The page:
Plum Creek Timber Co., the largest private timber owner in the United States, has its largest acreage in Montana, and additional timberland and operations in Wisconsin. The company, based in Seattle, Wash., provides a diverse line of lumber, plywood, medium-density fiberboard and raw materials. Due largely to the housing slump, the company reported losses from the wood manufacturing business of $30 million in 2008 and $18 million in the first quarter of this year.
The company has responded with a series of layoffs at Montana plants this year. In March, for example, the company permanently shuttered a plant in Fortine, affecting 74 workers; in June, a total of 150 people were laid off when mills closed at Pablo and Kalispell, and another 23 were laid off in Columbia Falls when operations there were scaled back.
Wood products companies have tried to diversify into new markets to dilute their risk in any one sector. Some large companies produce paper and allied products in addition to housing-related wood products. Some, like Plum Creek, have started to leverage their forest and other land holdings for revenue through real estate development, tourism or other activities. Still other companies are doing research into biomass applications for wood products and byproducts. Logging companies are also looking at different types of end users for their forest products.
But none of these markets is large or lucrative enough currently to overcome the impact of the housing slump. For example, most of Montana’s industry executives are pessimistic about 2009, based on the BBER survey. More than 90 percent anticipate that production, prices and sales will be about the same or worse in 2009 compared with 2008.
In Minnesota, total industrial wood consumption (defined as in-state harvest plus imports minus wood exports) is expected to hit bottom at approximately 2.8 million cords this year, according to a report by Don Deckard, state forest economist at the Minnesota Department of Natural Resources. This compares with 3 million cords in 2008 and a peak of 4.3 million cords in 2005.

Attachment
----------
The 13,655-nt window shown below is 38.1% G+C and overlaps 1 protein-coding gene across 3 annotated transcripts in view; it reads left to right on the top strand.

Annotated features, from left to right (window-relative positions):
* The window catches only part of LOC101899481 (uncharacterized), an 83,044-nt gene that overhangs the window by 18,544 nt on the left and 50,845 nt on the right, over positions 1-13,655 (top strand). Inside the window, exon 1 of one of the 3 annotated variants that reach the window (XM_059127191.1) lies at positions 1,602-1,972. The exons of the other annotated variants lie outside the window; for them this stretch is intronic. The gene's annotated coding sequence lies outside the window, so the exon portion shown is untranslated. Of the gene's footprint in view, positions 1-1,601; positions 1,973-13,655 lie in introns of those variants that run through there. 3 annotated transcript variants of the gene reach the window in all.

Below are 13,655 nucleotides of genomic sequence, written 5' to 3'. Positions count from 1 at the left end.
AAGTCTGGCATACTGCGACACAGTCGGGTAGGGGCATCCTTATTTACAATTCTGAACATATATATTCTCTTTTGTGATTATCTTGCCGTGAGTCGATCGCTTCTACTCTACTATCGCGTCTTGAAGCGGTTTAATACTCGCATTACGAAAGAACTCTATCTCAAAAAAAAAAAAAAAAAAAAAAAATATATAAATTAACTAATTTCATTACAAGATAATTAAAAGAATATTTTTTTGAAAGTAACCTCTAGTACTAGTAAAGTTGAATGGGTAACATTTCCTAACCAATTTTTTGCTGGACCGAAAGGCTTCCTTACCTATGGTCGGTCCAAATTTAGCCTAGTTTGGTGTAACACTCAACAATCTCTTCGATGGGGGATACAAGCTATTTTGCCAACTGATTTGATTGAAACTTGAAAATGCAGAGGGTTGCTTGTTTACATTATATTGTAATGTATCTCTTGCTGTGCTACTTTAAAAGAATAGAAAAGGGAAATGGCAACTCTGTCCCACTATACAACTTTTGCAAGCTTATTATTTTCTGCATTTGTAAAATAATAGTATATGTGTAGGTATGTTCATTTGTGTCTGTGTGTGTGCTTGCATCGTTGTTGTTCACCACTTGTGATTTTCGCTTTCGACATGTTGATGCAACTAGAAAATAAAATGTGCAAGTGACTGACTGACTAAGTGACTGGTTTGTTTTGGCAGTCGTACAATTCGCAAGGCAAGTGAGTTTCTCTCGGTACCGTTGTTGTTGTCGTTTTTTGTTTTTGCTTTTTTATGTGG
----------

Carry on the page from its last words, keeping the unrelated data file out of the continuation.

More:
This industry will be largely tethered to the pace of recovery in the housing market. In general, though the rate of decline has slowed, housing market indexes do not yet show clear evidence that housing markets have bottomed out. The decline in monthly and quarterly housing units authorized from a year earlier in the Ninth District and United States has held relatively steady since January; worse, the trend line on housing authorizations (see Chart 1 and Chart 2), combined with expected economic conditions in the near term, does not suggest a quick reversal.
The latest projections for housing unit authorizations by the Minneapolis Fed predict continued decreases from most district states through the fourth quarter of this year. (For more forecast details, see Ninth District Economic Forecasts.)
The good news is that the forecast calls for a strong recovery of at least 15 percent among all district states in 2010. The bad news: Authorizations in district states next year will still be 30 percent to 65 percent below peak levels of the housing boom. So despite the expected upturn next year, many firms in the wood products industry will have to work hard to avoid the woodshed.